For Paul Greengrass’s western News Of The World, production designer David Crank was tasked with realising an epic journey, but within tight parameters of budget and location.
When he looks back at what he achieved for Paul Greengrass’s western News Of The World, production designer David Crank laughs and says: “I was surprised we pulled it off.”
Charting the 400-mile journey across post-Civil War Texas of newspaper-orating veteran Captain Jefferson Kyle Kidd (Tom Hanks) and a traumatised orphan (Helena Zengel), Greengrass’s adaptation of Paulette Jiles’ novel is epic in scope. Yet, with a relatively tight budget of $38m, Crank somehow realised the entire odyssey — taking in seven different towns along the way — in a 30-mile area centred on Santa Fe, New Mexico.
“It was wild,” Crank tells Screen, speaking from his home in Richmond, Virginia, where he has lived all his life. “We had to figure out how to tell the story of the journey and make it feel like you’ve gone 400 miles, because the landscape changes drastically, but we had to find everything in this one spot.”
Fortunately, Crank had much experience facilitating big visions under restrictive conditions. Having started out as a theatre-set designer in 1980s Richmond, he moved into film around 1990, cutting his cinematic teeth as a set painter. “I like the intensity of film work,” he says. “I like that you get to focus on one thing for five or six months, and it’s kind of sink or swim.” As he moved into art direction, he was taken under the wing of Jack Fisk, who has designed all of Terrence Malick’s films, and he worked with Fisk on The New World, The Tree Of Life and To The Wonder.
“With Terrence you learn to think on a small budget, but you also learn to always consider everything on a huge scale, because he is a poet, so that’s the way he sees things,” says Crank, whose credits as production designer include The Master and Inherent Vice for Paul Thomas Anderson and Knives Out. “You also learn to anticipate things that might come up, because he wants to shoot everywhere. So that was very good training.”
Crank sees similarities between Malick and Greengrass, with whom he had never worked previously — Crank’s connection to the production was via Hanks’ company Playtone, having worked on HBO’s John Adams as supervising art director and, more recently, Second World War drama Greyhound as production designer. “Paul always comes at something from leftfield. But as soon as he does, you think, ‘Oh man, he’s right.’ He’s an incredible storyteller, but he also listens to everybody. You felt when you came to work each day, you had to bring something on the plate for him.”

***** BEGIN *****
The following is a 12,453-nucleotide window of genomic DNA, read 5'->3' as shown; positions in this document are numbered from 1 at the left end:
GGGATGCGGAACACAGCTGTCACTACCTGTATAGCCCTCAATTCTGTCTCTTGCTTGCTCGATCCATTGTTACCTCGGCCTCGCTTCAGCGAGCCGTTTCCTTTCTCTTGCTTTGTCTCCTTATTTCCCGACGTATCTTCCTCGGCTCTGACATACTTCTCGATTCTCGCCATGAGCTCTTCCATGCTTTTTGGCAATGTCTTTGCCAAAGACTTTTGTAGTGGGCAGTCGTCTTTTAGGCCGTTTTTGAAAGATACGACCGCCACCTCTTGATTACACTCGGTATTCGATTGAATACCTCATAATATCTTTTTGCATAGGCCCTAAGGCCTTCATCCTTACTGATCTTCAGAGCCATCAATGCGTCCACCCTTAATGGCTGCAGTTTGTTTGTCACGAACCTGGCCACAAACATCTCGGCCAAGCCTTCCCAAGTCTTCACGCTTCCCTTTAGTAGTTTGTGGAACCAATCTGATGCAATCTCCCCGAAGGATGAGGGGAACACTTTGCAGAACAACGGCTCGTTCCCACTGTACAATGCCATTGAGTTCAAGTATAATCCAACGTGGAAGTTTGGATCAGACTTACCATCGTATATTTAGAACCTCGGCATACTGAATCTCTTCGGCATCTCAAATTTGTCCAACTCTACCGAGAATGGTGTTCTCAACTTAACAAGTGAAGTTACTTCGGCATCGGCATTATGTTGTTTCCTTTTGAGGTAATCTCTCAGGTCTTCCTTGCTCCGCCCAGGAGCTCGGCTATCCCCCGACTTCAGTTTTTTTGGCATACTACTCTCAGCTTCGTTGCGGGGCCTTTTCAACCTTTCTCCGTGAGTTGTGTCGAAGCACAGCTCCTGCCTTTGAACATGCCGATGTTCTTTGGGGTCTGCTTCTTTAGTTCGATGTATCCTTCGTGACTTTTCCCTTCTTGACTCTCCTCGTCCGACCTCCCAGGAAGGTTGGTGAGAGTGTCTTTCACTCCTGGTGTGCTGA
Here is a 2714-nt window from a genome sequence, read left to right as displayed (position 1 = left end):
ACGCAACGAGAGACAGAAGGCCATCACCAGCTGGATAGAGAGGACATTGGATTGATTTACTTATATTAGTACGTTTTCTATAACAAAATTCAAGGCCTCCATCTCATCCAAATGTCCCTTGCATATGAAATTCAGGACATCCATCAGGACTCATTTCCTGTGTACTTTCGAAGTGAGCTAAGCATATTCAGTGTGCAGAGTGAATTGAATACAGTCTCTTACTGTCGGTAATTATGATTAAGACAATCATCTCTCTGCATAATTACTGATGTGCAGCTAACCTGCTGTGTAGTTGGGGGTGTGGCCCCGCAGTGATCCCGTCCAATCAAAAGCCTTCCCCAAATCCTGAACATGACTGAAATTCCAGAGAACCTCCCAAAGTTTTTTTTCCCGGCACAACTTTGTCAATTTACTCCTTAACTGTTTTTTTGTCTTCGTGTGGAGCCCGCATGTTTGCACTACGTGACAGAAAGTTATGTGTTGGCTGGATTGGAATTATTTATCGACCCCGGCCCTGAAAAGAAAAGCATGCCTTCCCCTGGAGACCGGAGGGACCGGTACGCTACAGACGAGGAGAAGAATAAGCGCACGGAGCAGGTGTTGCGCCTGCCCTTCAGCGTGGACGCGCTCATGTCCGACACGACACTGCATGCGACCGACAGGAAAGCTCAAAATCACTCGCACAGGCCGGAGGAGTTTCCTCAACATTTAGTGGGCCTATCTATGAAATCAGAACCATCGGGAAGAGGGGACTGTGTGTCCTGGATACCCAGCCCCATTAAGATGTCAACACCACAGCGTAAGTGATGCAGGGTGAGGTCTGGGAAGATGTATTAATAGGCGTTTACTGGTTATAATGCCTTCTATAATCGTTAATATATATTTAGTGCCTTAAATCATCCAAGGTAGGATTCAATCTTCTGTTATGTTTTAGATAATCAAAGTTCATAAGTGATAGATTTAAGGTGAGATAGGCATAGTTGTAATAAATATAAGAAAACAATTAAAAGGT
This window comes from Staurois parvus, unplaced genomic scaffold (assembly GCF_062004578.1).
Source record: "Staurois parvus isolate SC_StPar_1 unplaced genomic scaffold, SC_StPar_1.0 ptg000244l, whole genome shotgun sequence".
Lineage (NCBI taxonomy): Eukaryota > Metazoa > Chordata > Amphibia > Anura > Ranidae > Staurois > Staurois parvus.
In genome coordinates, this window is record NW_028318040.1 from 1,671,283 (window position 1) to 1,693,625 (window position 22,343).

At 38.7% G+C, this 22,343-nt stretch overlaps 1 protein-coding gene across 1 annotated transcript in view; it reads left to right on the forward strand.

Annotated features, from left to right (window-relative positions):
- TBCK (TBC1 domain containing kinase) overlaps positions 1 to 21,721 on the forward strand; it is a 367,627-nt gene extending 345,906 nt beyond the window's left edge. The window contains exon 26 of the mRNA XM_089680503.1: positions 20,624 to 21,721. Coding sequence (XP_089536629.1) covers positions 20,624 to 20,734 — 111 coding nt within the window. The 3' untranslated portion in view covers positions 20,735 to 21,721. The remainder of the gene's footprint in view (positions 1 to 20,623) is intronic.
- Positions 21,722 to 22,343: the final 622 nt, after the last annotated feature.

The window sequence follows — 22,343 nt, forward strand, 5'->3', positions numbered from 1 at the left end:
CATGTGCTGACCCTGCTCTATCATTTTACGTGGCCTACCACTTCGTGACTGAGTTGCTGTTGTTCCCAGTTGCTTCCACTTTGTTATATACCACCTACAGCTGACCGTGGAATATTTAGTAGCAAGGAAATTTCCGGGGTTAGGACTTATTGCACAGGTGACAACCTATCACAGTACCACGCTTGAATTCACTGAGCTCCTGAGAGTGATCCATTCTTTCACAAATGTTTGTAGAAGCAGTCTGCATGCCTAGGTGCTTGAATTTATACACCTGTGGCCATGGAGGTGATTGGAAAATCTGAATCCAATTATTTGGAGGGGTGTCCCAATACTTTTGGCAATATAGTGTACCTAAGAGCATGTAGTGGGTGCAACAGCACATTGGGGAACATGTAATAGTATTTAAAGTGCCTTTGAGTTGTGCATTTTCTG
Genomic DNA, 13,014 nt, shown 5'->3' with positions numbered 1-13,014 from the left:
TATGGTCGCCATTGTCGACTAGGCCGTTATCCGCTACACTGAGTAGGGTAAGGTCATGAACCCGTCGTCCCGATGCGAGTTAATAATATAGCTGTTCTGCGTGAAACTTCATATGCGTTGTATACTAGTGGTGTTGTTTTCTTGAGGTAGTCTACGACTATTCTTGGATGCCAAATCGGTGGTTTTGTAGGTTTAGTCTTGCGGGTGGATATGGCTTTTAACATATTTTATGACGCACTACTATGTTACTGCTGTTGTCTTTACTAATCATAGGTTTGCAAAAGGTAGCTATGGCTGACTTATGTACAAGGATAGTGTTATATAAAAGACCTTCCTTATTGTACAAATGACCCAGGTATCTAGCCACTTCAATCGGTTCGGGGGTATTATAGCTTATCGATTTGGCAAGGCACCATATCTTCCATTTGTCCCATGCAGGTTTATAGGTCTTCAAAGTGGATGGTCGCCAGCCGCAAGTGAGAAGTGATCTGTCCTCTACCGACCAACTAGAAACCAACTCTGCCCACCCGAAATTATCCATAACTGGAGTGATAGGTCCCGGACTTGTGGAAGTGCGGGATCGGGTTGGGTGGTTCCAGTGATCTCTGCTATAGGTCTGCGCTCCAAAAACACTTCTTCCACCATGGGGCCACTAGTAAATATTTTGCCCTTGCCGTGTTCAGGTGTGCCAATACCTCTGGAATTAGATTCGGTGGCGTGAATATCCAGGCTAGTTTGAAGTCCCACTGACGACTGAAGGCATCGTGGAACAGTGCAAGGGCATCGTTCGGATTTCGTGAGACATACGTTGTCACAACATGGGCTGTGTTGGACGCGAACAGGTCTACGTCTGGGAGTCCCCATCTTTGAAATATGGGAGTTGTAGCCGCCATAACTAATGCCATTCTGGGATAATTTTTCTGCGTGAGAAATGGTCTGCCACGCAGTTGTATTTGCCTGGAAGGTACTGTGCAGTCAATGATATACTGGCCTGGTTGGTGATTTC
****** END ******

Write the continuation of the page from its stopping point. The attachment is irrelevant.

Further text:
Crank’s first contribution, perhaps his biggest, came during his initial interview with Greengrass. “If you’re going to have all these towns on the journey, they better all be different,” he told the director, “otherwise there’s no reason to keep going from town to town.” Achieving this became particularly challenging when they settled on a single movie ranch, Bonanza Creek, to represent four of those towns (Wichita, Red River Station, Dallas and Cranfills Gap), because “it just financially made sense”.
Together with director of photography Dariusz Wolski, Crank meticulously mapped out how they would present each settlement using the ranch’s 24 buildings and five interior sets, “so you didn’t see all of it on the first town”. He began with drawings, which “were always from Hanks’ character’s point of view coming into town,” and at Greengrass’s behest even went through the sets and acted scenes out with a few of his crew, filming them on a phone for the director. (“I hope they are buried somewhere in a hole very deeply,” laughs Crank.)
There was also plenty of old-school ingenuity. “The first [newspaper] reading in the movie is in the same barn as the last reading,” he reveals. “We just turned it around. We opened some windows and moved everything around, and it became a totally different place.”
Bonanza Creek did not require much building from scratch — but instead careful repurposing of what was already present. “Many movies had been made there that had all added very strange things,” says Crank. “You had to strip it all back down and get it all within our world. Paul likes to have things as real-feeling as he can. His background is in documentaries.”
Keeping it real meant researching the true America of 1870, rather than playing to the Old West of popular cinematic myth. “I did a lot of photo research,” Crank says. “There’s a lot of glass plates from the Civil War and they’re incredible with the amount of detail they have in them. I saw how primitive things were in towns back then. It was very, very rough. Nobody was worried about the cornice on their door; the finish of their house was the last thing they were interested in.”
This striving for reality also applied to the newspapers read by Hanks in the film. “They were based on real newspapers, which we rebuilt using the same masthead to put our own articles into them,” Crank explains. “Paul was very particular about the paperwork. We would put all the galleys up on the wall and he’d go through them with a magnifying glass. Then we found a company in LA that would print on Japanese paper, which was the closest we could find to the texture of [1870s] newsprint. The funny thing with those papers is you can’t read ’em. The writing is minuscule — like angels dancing on a pinhead.”
Almost as difficult to read is Crank’s immediate future. During lockdown, he has been caring for his elderly parents and, while he has been reading scripts, nothing has yet convinced him as a viable next project under current, Covid-affected conditions. One, for example, involved scenes in a refugee camp. “I thought, ‘What, is everybody in the camp gonna be 10 feet apart?’ You can’t do it.” Still, having earned Oscar, Bafta and Art Directors Guild nominations for News Of The World, Crank is sure to continue his own epic journey.